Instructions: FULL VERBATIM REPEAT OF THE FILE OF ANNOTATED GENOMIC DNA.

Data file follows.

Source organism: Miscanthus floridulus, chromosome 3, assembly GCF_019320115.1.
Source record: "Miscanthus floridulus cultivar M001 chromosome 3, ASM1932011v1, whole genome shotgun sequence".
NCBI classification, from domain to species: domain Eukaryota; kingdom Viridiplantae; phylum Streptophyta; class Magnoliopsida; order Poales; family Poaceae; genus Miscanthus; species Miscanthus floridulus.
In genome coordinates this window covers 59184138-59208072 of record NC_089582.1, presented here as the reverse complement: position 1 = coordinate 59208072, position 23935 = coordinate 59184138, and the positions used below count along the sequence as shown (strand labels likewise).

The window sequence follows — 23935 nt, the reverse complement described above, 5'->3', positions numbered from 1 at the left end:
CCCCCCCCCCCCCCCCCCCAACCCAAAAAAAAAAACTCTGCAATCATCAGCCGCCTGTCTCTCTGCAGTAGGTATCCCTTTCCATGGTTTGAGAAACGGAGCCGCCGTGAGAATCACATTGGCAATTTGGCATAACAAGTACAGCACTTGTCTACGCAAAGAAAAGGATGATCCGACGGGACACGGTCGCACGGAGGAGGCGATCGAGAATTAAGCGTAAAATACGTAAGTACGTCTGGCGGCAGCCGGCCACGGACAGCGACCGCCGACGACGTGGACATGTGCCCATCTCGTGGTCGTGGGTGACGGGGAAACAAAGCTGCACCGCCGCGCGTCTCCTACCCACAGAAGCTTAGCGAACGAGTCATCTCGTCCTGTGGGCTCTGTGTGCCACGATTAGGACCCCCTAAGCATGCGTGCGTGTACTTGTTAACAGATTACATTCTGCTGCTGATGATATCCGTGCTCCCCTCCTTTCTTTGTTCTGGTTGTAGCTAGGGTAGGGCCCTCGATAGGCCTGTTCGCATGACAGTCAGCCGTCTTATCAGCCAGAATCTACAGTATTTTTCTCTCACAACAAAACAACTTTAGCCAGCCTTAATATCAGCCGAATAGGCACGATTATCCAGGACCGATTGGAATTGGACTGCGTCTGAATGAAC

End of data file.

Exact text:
Source organism: Miscanthus floridulus, chromosome 3, assembly GCF_019320115.1.
Source record: "Miscanthus floridulus cultivar M001 chromosome 3, ASM1932011v1, whole genome shotgun sequence".
NCBI classification, from domain to species: domain Eukaryota; kingdom Viridiplantae; phylum Streptophyta; class Magnoliopsida; order Poales; family Poaceae; genus Miscanthus; species Miscanthus floridulus.
In genome coordinates this window covers 59184138-59208072 of record NC_089582.1, presented here as the reverse complement: position 1 = coordinate 59208072, position 23935 = coordinate 59184138, and the positions used below count along the sequence as shown (strand labels likewise).

The window sequence follows — 23935 nt, the reverse complement described above, 5'->3', positions numbered from 1 at the left end:
CCCCCCCCCCCCCCCCCCCAACCCAAAAAAAAAAACTCTGCAATCATCAGCCGCCTGTCTCTCTGCAGTAGGTATCCCTTTCCATGGTTTGAGAAACGGAGCCGCCGTGAGAATCACATTGGCAATTTGGCATAACAAGTACAGCACTTGTCTACGCAAAGAAAAGGATGATCCGACGGGACACGGTCGCACGGAGGAGGCGATCGAGAATTAAGCGTAAAATACGTAAGTACGTCTGGCGGCAGCCGGCCACGGACAGCGACCGCCGACGACGTGGACATGTGCCCATCTCGTGGTCGTGGGTGACGGGGAAACAAAGCTGCACCGCCGCGCGTCTCCTACCCACAGAAGCTTAGCGAACGAGTCATCTCGTCCTGTGGGCTCTGTGTGCCACGATTAGGACCCCCTAAGCATGCGTGCGTGTACTTGTTAACAGATTACATTCTGCTGCTGATGATATCCGTGCTCCCCTCCTTTCTTTGTTCTGGTTGTAGCTAGGGTAGGGCCCTCGATAGGCCTGTTCGCATGACAGTCAGCCGTCTTATCAGCCAGAATCTACAGTATTTTTCTCTCACAACAAAACAACTTTAGCCAGCCTTAATATCAGCCGAATAGGCACGATTATCCAGGACCGATTGGAATTGGACTGCGTCTGAATGAAC